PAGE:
AUSGEO News  March 2005  Issue no. 77

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ACT Region map updated after firestorm

Senator Gary Humphries, the Hon Warren Entsch MP, Dr. Trevor Powell, the Hon Gary Nairn MP and Mr. Peter Holland, following the launch of the ACT region map. The new 1:100 000 scale topographic map of the ACT region covers a larger area than previous editions. The new map includes a Landsat image showing the state of vegetation after the January 2003 bushfires that claimed four lives and destroyed more than 500 houses in Canberra.

Geoscience Australia worked closely with the ACT Emergency Services Authority to produce the map and a Geographical Information System data product that will be a valuable resource for the region's emergency management workers and community.

 

Left to right: Senator Gary Humphries, Senator for the ACT; the Hon. Warren Entsch MP, Parliamentary Secretary to the Minister for Industry, Tourism and Resources; Dr Trevor Powell, Chief, Spatial Information Sciences; The Hon. Gary Nairn MP, Parliamentary Secretary to the Prime Minister; and Mr Peter Holland, General Manager, National Mapping Division, following the launch of the new ACT region map at Geoscience Australia on 15 February 2005.

The map is part of a cooperative pilot program being undertaken by Geoscience Australia in partnership with state and territory emergency management and mapping agencies. The program addresses issues raised by the House of Representatives Select Committee Inquiry into the Operational Response to the January 2003 Bushfires in the ACT and the Council of Australian Governments' (COAG) National Inquiry on Bushfire Management, Prevention and Mitigation in Australia.

During a recent visit to Geoscience Australia's headquarters, Warren Entsch, Parliamentary Secretary to the Minister for Industry, Tourism and Resources, thanked the staff involved in production of the map and database. He pointed out the importance of accurate maps showing critical infrastructure such as roads, bridges, buildings and dams, for emergency management.

Mr Entsch said the project – a significant undertaking by Geoscience Australia on behalf of the Australian Government – had produced a map that gave emergency service workers this critical information and also provided a good overview of the 'bush capital'.

Gary Nairn, Parliamentary Secretary to the Prime Minister and chairman of the House of Representatives Select Committee, commended Geoscience Australia for its prompt response to the committee's recommendations.

Geoscience Australia initiated the $1 million pilot program in early 2004, in collaboration with state mapping agencies and the Emergency Management Spatial Information Network Australia. The pilot program was set up to improve national cooperation and achieve best practice in mapping and maintaining fundamental information needed for emergency management and other purposes. The findings of the pilot are being integrated into the 200506 program.

The COAG inquiry also identified the need for topographic data for operational use at 1:25 000 and 1:50 000 scales. The cooperative program with the states is already allowing Geoscience Australia to develop single 'point of truth' GIS databases that can be used to derive maps at a range of scales.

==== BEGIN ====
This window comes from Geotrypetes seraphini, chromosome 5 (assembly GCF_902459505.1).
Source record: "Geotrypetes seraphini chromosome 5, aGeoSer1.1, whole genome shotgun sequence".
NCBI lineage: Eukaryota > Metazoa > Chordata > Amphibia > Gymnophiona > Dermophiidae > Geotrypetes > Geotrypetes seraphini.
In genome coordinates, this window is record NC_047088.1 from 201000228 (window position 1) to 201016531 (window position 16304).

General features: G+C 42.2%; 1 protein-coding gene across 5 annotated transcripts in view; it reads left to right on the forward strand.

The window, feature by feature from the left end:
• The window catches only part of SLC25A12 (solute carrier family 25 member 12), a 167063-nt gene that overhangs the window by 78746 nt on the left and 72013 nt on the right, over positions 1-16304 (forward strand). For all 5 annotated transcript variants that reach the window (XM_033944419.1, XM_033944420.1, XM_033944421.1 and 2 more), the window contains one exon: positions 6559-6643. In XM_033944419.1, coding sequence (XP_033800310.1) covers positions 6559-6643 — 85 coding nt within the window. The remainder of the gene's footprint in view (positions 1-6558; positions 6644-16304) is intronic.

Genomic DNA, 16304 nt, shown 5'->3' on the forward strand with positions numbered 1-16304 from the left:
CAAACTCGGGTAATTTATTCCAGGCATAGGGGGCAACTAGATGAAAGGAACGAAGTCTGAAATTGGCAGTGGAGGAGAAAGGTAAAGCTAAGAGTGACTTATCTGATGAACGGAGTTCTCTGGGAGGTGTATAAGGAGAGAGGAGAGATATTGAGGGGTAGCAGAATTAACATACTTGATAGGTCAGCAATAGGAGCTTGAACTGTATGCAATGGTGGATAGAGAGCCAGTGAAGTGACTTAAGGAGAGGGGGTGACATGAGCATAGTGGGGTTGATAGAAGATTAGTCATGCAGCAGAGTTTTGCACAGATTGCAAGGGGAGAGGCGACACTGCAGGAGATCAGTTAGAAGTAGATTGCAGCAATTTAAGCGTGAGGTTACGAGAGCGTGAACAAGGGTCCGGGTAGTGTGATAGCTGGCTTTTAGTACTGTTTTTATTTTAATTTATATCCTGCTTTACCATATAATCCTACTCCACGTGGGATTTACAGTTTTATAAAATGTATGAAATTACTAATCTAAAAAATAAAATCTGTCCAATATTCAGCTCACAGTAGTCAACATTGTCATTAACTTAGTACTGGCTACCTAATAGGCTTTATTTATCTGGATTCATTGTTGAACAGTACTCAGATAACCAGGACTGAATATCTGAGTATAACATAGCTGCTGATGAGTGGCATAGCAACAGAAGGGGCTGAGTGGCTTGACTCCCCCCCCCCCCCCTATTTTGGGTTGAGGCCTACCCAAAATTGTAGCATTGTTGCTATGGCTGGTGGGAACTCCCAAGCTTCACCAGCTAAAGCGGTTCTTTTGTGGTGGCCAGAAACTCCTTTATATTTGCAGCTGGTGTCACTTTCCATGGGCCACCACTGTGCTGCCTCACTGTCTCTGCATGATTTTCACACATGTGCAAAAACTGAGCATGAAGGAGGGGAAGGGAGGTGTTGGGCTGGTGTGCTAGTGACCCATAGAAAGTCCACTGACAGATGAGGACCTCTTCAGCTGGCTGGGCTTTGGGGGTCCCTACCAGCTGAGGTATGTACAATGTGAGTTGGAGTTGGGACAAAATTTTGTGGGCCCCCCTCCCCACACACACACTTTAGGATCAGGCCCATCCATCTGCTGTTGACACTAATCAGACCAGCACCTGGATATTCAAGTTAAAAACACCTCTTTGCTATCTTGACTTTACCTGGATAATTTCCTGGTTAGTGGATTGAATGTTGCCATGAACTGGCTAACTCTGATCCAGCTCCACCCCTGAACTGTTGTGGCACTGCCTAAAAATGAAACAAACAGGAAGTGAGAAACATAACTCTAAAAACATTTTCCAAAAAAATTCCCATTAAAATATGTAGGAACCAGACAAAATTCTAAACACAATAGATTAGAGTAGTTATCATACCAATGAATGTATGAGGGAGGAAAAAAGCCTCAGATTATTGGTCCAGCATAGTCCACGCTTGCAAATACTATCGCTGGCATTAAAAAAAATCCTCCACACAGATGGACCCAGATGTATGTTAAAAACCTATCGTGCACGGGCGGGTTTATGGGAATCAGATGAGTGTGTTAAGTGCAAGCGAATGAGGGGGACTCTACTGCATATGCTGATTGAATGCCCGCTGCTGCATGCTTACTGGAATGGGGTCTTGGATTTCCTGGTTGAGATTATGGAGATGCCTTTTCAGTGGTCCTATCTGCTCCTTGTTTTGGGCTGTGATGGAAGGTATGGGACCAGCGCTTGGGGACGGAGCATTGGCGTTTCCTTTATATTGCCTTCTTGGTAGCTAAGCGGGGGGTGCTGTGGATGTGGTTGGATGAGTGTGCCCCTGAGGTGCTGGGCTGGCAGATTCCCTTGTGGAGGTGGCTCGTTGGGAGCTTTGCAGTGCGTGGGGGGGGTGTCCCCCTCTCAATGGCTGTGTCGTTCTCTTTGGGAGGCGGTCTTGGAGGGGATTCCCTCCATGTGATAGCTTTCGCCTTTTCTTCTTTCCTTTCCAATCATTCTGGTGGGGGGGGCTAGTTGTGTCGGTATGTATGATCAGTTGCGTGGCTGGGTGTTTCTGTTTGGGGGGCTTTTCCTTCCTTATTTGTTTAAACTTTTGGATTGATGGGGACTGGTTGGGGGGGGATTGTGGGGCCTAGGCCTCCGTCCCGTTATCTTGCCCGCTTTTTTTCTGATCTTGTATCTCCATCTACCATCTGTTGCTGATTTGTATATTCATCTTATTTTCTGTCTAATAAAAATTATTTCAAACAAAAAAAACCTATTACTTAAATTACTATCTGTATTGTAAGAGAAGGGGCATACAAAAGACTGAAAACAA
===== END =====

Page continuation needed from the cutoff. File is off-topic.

Section of ACT region map 100K scaleSection of ACT region map 100K scaleBurnt trees in the Cotter areaSection of ACT region map 100K scale


Science students visit Geoscience Australia

Students study rock samples taken from the Leonora district in Western Australia.In January, over sixty Year 11 students from Australia, New Zealand and South Africa spent two half-days prospecting for gold at Geoscience Australia.

Their visit was part of the annual National Youth Science Forum, which provides students with experience in science, engineering and technology through a series of workshops, lectures and social activities.

The students’ visit to Geoscience Australia was a hands-on experience. They used geochemistry, geographical information systems, geophysics and geological mapping techniques to search for the elusive yellow metal.

The students studied the geochemistry of rock samples from the Leonora district in Western Australia. They employed a variety of lab equipment, and analysed rock core sections with a portable infrared mineral analyser.

The group also explored gravity/magnetics, radiometrics, radioactivity and gamma rays in the quest for gold, and ended the workshop with a presentation of their findings.

Geoscience Australia’s scientists and education staff collaborated to develop the course content and run the workshop.

For further information about NYSF and the Geoscience Education Centre contact Kate List on +61 2 249 9571 or email kate.list@ga.gov.au


Remote sensing unit sets up technical reference group

Geoscience Australia’s remote sensing unit, ACRES, has established a National Remote Sensing Technical Reference Group to advise on strategic positioning and on technical decisions about the provision of ‘public good’ satellite imagery.

The group held its first meeting in December 2004. Discussion focussed on satellite data usage and access, agreement on the group’s terms of reference and updating ACRES activities. The group also examined technical contingencies and strategies. Major discussion points included the following:

Current members of the National Remote Sensing Technical Reference Group include Mr Max Bye, Mr Tim Danaher, Dr David Griersmith, Dr Alex Held, Dr Adam Lewis, Ms Elizabeth McDonald, Ms Alla Metlenko, Dr Shanti Reddy, Professor John Richards, Dr Kim Ritman and Dr Richard Smith. The group will reconvene in April 2005.

For further information: phone Adam Lewis on +61 2 6249 9353 or email adam.lewis@ga.gov.au

Unless otherwise noted, all Geoscience Australia material on this website is licensed under the Creative Commons Attribution 3.0 Australia Licence.